Her breathing labored, her skin sallow, she is but a shadow of the vivacious woman whose laughter resonated around the room at family gatherings. Those who love her come and go, trying to capture one last visit, one last embrace. They wait and watch.
Death isn’t easy. Not for the one dying, nor for those standing by the bedside. Those who are dying are spiritual beings wrestling free from a body that groans in a world marred by sin (Romans 8:20-23). Understandably, we grasp for more time when the life of someone we love hangs in the balance. Even if the relationship has been difficult, we hesitate to let go—remembering what has been or hoping for what might still be.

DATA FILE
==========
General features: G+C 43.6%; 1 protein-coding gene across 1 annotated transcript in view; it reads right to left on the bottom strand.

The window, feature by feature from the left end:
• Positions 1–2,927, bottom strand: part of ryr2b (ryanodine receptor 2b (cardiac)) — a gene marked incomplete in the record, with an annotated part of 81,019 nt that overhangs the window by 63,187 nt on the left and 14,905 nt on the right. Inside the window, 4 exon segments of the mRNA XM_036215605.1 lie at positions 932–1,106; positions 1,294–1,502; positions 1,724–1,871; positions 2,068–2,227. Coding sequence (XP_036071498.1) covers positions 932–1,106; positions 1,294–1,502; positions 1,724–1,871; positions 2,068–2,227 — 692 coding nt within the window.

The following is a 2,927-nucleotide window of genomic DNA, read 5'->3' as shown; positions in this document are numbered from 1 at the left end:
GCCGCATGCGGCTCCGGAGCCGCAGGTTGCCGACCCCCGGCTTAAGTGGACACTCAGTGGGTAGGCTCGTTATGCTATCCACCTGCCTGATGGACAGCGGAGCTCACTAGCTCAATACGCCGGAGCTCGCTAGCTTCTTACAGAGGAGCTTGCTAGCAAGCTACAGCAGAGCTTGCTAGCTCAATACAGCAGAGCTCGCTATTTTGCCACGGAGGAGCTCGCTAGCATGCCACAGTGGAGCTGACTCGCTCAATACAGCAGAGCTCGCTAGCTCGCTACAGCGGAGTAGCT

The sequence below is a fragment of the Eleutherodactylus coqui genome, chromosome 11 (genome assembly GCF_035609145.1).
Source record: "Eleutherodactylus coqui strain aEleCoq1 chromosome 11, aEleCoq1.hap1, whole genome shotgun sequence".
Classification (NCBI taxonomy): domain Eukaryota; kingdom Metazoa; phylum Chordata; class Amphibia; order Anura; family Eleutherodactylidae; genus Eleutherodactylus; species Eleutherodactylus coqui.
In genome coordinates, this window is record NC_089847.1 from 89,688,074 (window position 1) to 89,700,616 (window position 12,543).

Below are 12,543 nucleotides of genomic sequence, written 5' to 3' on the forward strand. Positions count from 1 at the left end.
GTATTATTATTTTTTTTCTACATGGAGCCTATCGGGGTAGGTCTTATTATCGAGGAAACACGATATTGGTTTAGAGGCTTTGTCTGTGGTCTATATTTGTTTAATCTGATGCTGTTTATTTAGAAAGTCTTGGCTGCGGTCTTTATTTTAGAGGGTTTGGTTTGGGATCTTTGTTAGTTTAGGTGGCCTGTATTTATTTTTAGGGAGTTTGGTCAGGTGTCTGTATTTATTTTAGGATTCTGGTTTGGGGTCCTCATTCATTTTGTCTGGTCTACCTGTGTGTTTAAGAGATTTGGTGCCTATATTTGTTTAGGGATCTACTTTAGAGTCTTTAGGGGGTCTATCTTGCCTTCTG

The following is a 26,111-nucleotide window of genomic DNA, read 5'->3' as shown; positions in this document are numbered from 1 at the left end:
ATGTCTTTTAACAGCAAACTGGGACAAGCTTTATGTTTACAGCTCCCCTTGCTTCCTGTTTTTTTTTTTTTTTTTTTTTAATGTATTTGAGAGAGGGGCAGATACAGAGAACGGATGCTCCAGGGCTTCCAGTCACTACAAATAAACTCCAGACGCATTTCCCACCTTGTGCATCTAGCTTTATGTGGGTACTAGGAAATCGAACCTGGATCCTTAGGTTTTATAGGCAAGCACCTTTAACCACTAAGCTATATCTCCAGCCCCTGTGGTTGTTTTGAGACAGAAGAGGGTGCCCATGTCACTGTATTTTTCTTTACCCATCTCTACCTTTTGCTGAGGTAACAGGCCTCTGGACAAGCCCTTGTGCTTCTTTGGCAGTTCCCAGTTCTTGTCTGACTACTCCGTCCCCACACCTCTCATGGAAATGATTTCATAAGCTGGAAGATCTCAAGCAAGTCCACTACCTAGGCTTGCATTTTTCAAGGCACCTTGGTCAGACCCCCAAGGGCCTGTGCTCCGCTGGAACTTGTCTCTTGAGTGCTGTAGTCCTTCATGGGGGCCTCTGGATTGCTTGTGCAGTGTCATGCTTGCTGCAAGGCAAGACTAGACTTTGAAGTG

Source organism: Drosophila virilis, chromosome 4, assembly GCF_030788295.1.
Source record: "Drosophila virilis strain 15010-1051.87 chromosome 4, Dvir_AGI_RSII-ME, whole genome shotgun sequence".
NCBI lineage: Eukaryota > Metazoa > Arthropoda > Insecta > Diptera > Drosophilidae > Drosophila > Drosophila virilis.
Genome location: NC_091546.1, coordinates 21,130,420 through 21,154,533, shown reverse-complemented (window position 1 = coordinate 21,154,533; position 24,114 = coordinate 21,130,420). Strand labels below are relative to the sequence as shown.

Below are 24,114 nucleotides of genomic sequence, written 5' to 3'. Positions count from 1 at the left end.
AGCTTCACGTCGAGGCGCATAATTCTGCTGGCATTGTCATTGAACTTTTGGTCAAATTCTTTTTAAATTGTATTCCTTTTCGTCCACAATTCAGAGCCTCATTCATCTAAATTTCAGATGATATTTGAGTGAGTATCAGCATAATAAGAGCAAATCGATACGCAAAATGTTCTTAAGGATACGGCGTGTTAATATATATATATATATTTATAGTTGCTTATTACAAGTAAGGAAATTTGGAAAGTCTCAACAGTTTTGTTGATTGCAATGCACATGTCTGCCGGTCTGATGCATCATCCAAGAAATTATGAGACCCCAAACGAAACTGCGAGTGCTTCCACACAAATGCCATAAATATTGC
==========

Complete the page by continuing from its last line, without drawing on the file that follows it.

Every person must face death, and with it the judgment of God (2 Corinthians 5:10). For the believer, death isn’t a punishment. Instead, it brings us into the very presence of the One for whom we were made. To those who have received salvation in Jesus, even the unknowns of death don’t produce fear. This applies to us personally and also when we witness someone we love taking his or her last breath (1 Thessalonians 4:13, 5:10). We were made for life, not death (2 Corinthians 5:4).
Though we may question God’s timing, His decisions, or His methods, we don’t run in fear or shake our fist at God when we’re forced to walk through the dark valley of death. The call of heaven is the hope-inspiring message of life in Christ, whether in death or life. Strength becomes real when, even in our grief, we choose to worship with our words, our actions, our very lives. We can triumph over darkness and despair as we firmly grasp the reality that we’re no longer living for ourselves, for we’re alive in Jesus (2 Corinthians 5:7-9).